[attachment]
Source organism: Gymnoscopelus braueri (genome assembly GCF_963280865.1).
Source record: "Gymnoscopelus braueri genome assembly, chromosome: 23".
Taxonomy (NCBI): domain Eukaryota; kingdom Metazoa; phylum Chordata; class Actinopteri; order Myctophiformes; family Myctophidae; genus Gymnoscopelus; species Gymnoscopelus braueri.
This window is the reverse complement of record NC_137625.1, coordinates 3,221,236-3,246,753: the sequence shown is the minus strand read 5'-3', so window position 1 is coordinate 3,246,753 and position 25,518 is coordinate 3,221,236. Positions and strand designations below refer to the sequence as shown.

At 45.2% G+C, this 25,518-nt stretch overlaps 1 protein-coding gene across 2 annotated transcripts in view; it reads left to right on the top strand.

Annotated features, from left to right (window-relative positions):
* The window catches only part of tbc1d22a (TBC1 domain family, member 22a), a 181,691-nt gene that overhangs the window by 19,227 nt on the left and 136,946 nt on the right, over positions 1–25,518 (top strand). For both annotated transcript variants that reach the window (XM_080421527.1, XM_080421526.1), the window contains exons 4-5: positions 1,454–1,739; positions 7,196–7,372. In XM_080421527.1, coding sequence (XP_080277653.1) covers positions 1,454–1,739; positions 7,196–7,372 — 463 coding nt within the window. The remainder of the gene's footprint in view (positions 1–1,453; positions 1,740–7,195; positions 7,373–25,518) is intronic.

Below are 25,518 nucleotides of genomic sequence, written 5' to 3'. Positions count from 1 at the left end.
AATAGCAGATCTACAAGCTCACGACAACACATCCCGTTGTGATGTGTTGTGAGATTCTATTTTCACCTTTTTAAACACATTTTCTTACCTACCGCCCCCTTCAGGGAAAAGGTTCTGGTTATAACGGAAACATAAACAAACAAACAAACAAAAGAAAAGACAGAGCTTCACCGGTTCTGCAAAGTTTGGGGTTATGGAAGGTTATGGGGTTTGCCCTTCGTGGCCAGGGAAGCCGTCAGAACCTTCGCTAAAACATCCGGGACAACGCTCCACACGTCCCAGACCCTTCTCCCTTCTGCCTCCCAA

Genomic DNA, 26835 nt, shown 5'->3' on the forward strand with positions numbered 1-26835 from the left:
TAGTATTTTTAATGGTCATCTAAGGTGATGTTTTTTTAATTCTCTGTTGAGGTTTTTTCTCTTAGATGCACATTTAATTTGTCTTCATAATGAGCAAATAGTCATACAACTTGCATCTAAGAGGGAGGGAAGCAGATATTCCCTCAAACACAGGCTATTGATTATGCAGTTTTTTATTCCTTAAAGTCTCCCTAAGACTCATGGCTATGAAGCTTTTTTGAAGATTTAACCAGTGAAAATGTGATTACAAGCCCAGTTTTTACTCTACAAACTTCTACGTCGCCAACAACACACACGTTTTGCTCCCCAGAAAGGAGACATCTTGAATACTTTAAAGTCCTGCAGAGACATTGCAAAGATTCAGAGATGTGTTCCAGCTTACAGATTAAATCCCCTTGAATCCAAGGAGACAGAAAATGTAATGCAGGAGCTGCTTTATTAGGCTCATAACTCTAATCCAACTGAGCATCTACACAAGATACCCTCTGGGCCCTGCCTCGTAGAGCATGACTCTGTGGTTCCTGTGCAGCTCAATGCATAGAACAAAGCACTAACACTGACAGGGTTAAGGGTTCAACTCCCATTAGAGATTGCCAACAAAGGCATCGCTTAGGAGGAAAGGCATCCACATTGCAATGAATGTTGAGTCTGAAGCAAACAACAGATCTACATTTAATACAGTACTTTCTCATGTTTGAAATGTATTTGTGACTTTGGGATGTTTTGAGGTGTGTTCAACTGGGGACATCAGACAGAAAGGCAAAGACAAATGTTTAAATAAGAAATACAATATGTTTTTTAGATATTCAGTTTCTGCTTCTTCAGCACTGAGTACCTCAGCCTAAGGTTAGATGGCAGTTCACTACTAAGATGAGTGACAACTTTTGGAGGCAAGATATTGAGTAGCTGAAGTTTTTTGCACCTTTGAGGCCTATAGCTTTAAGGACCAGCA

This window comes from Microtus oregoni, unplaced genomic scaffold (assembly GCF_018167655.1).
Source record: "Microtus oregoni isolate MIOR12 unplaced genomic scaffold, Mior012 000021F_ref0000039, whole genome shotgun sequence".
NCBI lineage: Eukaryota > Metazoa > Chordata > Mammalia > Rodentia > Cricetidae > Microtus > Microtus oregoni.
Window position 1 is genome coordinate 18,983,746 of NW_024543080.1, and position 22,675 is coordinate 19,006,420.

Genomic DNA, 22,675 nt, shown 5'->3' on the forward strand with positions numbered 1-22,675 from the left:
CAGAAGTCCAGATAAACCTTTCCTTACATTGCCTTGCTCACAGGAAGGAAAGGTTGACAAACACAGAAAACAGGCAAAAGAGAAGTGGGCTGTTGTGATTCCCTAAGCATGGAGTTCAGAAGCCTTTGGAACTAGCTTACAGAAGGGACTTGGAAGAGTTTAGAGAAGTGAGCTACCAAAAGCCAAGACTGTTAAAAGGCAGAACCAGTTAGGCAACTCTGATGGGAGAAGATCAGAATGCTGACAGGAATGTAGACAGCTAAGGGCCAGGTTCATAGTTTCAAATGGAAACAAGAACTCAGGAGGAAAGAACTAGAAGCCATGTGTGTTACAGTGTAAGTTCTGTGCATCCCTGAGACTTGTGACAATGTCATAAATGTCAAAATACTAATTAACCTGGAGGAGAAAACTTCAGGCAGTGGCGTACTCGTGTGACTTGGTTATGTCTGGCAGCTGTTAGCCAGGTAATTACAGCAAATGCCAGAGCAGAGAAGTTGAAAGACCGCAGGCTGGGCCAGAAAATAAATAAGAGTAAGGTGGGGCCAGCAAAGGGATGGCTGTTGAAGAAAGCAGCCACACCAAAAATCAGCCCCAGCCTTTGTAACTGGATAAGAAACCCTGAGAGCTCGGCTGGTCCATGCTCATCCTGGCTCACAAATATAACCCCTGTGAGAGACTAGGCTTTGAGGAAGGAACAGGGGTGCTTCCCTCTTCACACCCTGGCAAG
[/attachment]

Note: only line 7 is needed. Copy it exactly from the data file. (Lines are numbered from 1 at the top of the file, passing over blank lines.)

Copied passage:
* The window catches only part of tbc1d22a (TBC1 domain family, member 22a), a 181,691-nt gene that overhangs the window by 19,227 nt on the left and 136,946 nt on the right, over positions 1–25,518 (top strand). For both annotated transcript variants that reach the window (XM_080421527.1, XM_080421526.1), the window contains exons 4-5: positions 1,454–1,739; positions 7,196–7,372. In XM_080421527.1, coding sequence (XP_080277653.1) covers positions 1,454–1,739; positions 7,196–7,372 — 463 coding nt within the window. The remainder of the gene's footprint in view (positions 1–1,453; positions 1,740–7,195; positions 7,373–25,518) is intronic.